Democrats Just Ramped Up Their Fight for Trump’s Taxes

The Democratic chair of the House Ways and Means Committee issued a subpoena on Friday for President Donald Trump’s tax returns—escalating the democrats’ years-long effort to unveil Trump’s taxes.

“I do not take this step lightly.”

Chairman Richard Neal (D-Mass.), who has unilateral subpoena power as the committee’s leader, took the step after Treasury Secretary Steven Mnuchin refused earlier this week to release six years of Trump’s tax returns in response to a request by Democrats. In their ask, Democrats had cited a nearly century-old and rarely-used law stipulating that the House Ways and Means chairman can request any person’s tax information, and that the Treasury department “shall furnish” them to Congress. Some interpretations of the law add that the committee should have a legitimate legislative purpose for requesting this information. Mnuchin rejected Democrats’ request after weeks of delay and deliberation, sharing his determination that the committee “lacks a legitimate legislative purpose.”

In response, Neal turned to the committee’s lawyers to recommend a response. “Upon the advice of counsel, I issued subpoenas today to the Secretary of the Treasury and the Commissioner of the IRS for six years of personal and business returns,” Neal wrote in a Friday statement.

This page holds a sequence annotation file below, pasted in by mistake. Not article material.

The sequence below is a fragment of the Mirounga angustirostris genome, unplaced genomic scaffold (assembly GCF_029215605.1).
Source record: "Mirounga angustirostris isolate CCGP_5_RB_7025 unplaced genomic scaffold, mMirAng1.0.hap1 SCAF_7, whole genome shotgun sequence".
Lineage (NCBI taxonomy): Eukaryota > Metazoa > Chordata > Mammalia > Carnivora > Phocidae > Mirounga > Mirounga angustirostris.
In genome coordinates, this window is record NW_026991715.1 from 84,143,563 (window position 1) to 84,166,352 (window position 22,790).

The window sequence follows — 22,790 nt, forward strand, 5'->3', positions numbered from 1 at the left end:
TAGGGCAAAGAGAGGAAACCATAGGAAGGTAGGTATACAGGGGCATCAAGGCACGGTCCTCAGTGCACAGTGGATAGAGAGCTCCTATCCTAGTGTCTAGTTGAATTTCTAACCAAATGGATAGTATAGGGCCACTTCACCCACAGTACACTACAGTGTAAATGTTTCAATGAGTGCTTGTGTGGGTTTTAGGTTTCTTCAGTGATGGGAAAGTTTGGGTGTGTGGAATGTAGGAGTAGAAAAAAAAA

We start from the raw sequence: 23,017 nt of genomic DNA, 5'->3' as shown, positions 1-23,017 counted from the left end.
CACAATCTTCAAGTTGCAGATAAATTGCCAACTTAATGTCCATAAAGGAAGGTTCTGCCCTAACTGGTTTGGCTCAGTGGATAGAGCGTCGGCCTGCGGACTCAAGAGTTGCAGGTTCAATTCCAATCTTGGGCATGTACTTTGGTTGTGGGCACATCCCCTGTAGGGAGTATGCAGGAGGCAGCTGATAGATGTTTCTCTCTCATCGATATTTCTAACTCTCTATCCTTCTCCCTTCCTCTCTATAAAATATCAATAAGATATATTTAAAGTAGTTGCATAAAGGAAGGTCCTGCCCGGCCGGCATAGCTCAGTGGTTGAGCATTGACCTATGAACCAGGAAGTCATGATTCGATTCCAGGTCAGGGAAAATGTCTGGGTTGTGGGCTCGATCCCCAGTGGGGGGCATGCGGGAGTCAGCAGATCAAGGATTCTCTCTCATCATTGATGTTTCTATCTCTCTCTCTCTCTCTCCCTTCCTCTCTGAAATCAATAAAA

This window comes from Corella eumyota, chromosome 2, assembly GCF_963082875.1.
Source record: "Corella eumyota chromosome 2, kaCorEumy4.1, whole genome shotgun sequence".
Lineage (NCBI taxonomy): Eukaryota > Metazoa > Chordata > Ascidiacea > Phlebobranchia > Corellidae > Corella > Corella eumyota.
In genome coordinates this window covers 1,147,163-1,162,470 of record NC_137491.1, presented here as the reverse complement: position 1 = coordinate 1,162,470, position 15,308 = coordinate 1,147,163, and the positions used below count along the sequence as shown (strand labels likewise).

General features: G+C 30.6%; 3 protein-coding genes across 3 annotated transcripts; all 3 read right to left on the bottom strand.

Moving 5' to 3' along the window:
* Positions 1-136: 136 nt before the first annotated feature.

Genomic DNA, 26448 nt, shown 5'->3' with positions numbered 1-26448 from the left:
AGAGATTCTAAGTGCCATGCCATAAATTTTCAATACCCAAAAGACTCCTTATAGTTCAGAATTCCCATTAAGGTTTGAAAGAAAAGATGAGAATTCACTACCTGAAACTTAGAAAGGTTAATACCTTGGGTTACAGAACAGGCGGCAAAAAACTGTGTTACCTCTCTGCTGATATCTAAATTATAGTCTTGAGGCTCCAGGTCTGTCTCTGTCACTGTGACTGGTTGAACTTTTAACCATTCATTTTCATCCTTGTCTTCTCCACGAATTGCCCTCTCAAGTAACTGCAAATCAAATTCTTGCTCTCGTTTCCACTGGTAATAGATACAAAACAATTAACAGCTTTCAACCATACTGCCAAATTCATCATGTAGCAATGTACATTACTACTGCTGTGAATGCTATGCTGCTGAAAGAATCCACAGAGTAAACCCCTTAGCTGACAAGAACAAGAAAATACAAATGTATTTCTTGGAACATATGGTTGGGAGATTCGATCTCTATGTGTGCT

“While I do not take this step lightly, I believe this action gives us the best opportunity to succeed and obtain the requested material. I sincerely hope that the Treasury Department will furnish the requested material in the next week so the committee can quickly begin its work.”

The top Republican on the House Ways and Means committee, Rep. Kevin Brady, on Friday called Democrat’s efforts to obtain Trump’s taxes “illegitimate” and politically-motivated in a letter to Neal. He called the subpoena an example of Democrats’ “coordinated attempt to weaponize the tax code and use Congress’s legitimate oversight authority for political gain.”

Neal’s subpoena request gives the Treasury department until 5 PM on Friday to send Trump’s taxes to Congress. Even if the agency complies, there’s no guarantee that the documents would be made available to the public. The request asks for Trump’s personal taxes and some of his business returns from 2013 through 2018.

This subpoena sets up what could become a protracted legal fight: If the administration reject’s Neal’s subpoena, as is widely expected, Democrats will be forced to wage a court battle seeking Trump’s taxes—one that could end up before the Supreme Court. 

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